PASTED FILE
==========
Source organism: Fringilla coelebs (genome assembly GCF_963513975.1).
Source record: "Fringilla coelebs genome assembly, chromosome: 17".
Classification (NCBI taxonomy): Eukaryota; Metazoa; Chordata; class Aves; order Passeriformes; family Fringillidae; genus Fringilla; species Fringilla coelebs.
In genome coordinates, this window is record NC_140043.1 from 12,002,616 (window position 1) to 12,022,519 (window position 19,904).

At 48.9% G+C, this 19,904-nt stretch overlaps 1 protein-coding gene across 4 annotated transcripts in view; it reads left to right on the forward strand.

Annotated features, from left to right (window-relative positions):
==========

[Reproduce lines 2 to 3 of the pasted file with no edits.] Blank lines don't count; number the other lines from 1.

Source record: "Fringilla coelebs genome assembly, chromosome: 17".
Classification (NCBI taxonomy): Eukaryota; Metazoa; Chordata; class Aves; order Passeriformes; family Fringillidae; genus Fringilla; species Fringilla coelebs.